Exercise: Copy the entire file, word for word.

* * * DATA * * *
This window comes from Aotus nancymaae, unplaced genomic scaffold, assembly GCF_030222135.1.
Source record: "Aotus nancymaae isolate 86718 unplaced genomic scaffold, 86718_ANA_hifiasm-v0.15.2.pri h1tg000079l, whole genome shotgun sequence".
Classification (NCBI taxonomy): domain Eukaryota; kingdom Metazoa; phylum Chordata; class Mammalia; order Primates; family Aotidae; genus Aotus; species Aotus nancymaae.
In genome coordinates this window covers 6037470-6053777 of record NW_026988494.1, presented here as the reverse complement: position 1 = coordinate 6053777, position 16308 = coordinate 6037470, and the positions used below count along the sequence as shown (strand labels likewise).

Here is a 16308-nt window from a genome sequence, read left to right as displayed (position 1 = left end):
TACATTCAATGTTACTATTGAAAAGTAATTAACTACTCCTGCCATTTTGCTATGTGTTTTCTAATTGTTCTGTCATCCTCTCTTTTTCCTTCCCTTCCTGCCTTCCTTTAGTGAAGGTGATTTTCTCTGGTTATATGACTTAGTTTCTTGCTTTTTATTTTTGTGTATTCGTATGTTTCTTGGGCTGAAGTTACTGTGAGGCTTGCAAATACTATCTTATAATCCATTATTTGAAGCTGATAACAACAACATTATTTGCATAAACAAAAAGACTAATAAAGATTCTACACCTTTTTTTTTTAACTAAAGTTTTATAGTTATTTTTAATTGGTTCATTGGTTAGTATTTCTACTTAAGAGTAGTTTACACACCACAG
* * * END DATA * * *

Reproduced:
This window comes from Aotus nancymaae, unplaced genomic scaffold, assembly GCF_030222135.1.
Source record: "Aotus nancymaae isolate 86718 unplaced genomic scaffold, 86718_ANA_hifiasm-v0.15.2.pri h1tg000079l, whole genome shotgun sequence".
Classification (NCBI taxonomy): domain Eukaryota; kingdom Metazoa; phylum Chordata; class Mammalia; order Primates; family Aotidae; genus Aotus; species Aotus nancymaae.
In genome coordinates this window covers 6037470-6053777 of record NW_026988494.1, presented here as the reverse complement: position 1 = coordinate 6053777, position 16308 = coordinate 6037470, and the positions used below count along the sequence as shown (strand labels likewise).

Here is a 16308-nt window from a genome sequence, read left to right as displayed (position 1 = left end):
TACATTCAATGTTACTATTGAAAAGTAATTAACTACTCCTGCCATTTTGCTATGTGTTTTCTAATTGTTCTGTCATCCTCTCTTTTTCCTTCCCTTCCTGCCTTCCTTTAGTGAAGGTGATTTTCTCTGGTTATATGACTTAGTTTCTTGCTTTTTATTTTTGTGTATTCGTATGTTTCTTGGGCTGAAGTTACTGTGAGGCTTGCAAATACTATCTTATAATCCATTATTTGAAGCTGATAACAACAACATTATTTGCATAAACAAAAAGACTAATAAAGATTCTACACCTTTTTTTTTTAACTAAAGTTTTATAGTTATTTTTAATTGGTTCATTGGTTAGTATTTCTACTTAAGAGTAGTTTACACACCACAG